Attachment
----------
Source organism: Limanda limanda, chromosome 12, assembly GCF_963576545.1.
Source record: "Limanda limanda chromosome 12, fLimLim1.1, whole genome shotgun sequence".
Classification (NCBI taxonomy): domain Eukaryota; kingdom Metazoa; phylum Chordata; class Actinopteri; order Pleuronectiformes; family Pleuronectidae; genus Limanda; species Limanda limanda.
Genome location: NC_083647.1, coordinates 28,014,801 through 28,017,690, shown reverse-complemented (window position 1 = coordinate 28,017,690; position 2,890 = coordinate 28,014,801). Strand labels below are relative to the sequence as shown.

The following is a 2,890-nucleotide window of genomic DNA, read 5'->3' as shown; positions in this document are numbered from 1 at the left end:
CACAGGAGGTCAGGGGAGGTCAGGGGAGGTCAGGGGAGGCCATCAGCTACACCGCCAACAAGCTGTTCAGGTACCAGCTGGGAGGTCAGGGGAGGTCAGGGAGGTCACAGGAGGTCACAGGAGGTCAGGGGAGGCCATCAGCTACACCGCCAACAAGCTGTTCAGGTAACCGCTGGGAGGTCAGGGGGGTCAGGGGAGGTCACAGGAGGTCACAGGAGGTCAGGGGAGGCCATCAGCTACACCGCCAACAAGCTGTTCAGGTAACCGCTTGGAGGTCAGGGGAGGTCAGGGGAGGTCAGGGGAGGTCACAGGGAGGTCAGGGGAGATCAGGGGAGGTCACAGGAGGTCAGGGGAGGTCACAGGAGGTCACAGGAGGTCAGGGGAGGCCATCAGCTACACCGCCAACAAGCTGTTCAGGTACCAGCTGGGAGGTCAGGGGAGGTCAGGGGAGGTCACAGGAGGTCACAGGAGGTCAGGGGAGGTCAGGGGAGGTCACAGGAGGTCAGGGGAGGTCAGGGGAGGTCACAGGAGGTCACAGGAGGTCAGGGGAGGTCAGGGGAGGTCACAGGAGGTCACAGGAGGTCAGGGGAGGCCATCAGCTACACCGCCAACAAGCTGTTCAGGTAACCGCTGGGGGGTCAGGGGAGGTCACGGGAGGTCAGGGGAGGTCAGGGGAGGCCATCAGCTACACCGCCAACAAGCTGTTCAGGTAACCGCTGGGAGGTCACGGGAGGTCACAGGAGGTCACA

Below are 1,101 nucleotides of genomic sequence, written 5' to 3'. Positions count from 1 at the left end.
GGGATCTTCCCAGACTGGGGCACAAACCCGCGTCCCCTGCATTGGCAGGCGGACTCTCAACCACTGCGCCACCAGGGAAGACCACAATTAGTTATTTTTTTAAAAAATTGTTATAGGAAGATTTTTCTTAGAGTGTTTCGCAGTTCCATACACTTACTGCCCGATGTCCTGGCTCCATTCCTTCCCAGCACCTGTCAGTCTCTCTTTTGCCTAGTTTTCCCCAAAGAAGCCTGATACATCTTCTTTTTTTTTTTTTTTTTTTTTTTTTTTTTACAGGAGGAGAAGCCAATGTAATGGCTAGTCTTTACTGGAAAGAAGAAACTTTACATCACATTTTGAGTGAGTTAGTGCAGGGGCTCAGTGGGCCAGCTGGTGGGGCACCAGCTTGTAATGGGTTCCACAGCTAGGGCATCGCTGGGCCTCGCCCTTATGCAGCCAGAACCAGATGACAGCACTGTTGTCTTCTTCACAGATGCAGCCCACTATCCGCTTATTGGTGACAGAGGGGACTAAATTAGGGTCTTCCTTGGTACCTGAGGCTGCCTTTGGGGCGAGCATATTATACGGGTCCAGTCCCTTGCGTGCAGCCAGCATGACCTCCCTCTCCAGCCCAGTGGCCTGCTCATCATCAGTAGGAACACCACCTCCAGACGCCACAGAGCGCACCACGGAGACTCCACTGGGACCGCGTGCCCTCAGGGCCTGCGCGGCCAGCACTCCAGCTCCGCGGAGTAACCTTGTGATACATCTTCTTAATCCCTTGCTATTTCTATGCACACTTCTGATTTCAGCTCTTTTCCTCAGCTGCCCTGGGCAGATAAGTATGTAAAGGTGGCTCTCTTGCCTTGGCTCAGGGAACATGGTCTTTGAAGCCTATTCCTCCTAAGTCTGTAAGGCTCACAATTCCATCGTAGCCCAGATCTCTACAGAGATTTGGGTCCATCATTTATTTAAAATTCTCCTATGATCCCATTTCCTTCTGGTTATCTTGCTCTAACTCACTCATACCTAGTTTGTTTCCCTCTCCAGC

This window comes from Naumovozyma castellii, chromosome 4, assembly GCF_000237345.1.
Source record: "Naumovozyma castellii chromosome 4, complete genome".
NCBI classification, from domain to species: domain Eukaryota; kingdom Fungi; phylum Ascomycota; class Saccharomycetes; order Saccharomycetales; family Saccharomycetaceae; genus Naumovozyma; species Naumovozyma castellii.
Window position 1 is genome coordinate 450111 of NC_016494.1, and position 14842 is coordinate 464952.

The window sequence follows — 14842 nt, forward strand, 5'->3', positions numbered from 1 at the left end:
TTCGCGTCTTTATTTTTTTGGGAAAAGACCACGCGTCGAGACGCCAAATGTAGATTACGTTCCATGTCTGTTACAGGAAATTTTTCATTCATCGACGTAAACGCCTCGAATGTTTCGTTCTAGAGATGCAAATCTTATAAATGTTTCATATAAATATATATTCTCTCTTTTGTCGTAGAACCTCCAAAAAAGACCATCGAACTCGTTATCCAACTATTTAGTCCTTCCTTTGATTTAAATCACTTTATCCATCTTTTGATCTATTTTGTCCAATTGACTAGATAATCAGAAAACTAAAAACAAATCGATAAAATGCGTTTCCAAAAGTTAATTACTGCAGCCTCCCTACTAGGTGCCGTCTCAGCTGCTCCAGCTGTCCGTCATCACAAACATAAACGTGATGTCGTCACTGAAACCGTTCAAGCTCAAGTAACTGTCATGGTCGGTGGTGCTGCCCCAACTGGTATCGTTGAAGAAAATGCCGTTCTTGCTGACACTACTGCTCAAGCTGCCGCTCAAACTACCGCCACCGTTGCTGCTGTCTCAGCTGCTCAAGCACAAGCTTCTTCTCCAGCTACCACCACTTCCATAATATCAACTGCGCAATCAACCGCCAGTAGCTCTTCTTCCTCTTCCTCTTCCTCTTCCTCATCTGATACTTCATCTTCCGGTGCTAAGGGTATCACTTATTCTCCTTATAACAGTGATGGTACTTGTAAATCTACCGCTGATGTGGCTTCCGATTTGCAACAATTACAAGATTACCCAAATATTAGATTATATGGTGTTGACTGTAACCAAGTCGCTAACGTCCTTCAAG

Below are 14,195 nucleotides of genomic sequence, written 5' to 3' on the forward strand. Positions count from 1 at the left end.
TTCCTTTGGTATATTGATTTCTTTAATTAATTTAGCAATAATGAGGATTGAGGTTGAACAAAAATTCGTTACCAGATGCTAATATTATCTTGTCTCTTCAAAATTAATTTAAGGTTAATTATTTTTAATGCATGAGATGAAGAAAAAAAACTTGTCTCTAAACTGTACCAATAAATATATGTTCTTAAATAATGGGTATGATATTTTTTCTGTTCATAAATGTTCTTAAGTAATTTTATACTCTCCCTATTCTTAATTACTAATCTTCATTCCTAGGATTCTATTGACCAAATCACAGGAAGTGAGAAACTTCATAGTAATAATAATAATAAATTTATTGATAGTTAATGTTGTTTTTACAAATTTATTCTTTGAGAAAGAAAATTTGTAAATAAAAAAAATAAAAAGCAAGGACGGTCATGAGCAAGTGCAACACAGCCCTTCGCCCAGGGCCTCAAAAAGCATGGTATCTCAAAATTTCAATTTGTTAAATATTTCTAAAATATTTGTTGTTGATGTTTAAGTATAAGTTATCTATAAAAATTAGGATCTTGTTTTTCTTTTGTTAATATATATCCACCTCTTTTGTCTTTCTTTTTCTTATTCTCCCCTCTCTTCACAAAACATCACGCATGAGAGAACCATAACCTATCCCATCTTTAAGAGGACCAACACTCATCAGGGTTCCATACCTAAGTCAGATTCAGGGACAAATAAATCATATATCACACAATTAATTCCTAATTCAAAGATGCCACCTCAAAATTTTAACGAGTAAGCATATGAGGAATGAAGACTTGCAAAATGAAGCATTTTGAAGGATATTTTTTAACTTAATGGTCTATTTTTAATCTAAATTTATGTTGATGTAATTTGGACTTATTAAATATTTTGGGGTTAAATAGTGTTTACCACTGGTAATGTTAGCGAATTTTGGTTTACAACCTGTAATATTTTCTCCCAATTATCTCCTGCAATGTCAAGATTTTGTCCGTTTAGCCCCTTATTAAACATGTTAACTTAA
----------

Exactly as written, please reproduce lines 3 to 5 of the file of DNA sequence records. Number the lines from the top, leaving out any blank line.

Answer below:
Classification (NCBI taxonomy): domain Eukaryota; kingdom Metazoa; phylum Chordata; class Actinopteri; order Pleuronectiformes; family Pleuronectidae; genus Limanda; species Limanda limanda.
Genome location: NC_083647.1, coordinates 28,014,801 through 28,017,690, shown reverse-complemented (window position 1 = coordinate 28,017,690; position 2,890 = coordinate 28,014,801). Strand labels below are relative to the sequence as shown.

The following is a 2,890-nucleotide window of genomic DNA, read 5'->3' as shown; positions in this document are numbered from 1 at the left end: